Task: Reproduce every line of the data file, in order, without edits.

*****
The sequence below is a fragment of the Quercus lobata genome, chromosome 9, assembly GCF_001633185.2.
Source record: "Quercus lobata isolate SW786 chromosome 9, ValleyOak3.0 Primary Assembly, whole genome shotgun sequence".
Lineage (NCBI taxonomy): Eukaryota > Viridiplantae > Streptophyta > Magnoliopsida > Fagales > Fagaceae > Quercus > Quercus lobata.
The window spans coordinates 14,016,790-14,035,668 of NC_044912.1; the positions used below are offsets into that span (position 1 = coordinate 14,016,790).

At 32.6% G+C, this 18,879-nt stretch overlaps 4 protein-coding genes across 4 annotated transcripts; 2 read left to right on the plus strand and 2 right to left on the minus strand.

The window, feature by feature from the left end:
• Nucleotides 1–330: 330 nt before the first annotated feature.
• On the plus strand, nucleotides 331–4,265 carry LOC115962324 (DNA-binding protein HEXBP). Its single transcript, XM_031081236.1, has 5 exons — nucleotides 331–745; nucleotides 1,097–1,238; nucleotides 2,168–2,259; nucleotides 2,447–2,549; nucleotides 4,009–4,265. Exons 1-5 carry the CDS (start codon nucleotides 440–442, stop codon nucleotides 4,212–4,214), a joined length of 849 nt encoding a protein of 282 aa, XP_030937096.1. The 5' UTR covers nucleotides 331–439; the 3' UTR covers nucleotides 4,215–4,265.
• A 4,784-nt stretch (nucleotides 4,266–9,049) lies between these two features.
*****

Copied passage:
The sequence below is a fragment of the Quercus lobata genome, chromosome 9, assembly GCF_001633185.2.
Source record: "Quercus lobata isolate SW786 chromosome 9, ValleyOak3.0 Primary Assembly, whole genome shotgun sequence".
Lineage (NCBI taxonomy): Eukaryota > Viridiplantae > Streptophyta > Magnoliopsida > Fagales > Fagaceae > Quercus > Quercus lobata.
The window spans coordinates 14,016,790-14,035,668 of NC_044912.1; the positions used below are offsets into that span (position 1 = coordinate 14,016,790).

At 32.6% G+C, this 18,879-nt stretch overlaps 4 protein-coding genes across 4 annotated transcripts; 2 read left to right on the plus strand and 2 right to left on the minus strand.

The window, feature by feature from the left end:
• Nucleotides 1–330: 330 nt before the first annotated feature.
• On the plus strand, nucleotides 331–4,265 carry LOC115962324 (DNA-binding protein HEXBP). Its single transcript, XM_031081236.1, has 5 exons — nucleotides 331–745; nucleotides 1,097–1,238; nucleotides 2,168–2,259; nucleotides 2,447–2,549; nucleotides 4,009–4,265. Exons 1-5 carry the CDS (start codon nucleotides 440–442, stop codon nucleotides 4,212–4,214), a joined length of 849 nt encoding a protein of 282 aa, XP_030937096.1. The 5' UTR covers nucleotides 331–439; the 3' UTR covers nucleotides 4,215–4,265.
• A 4,784-nt stretch (nucleotides 4,266–9,049) lies between these two features.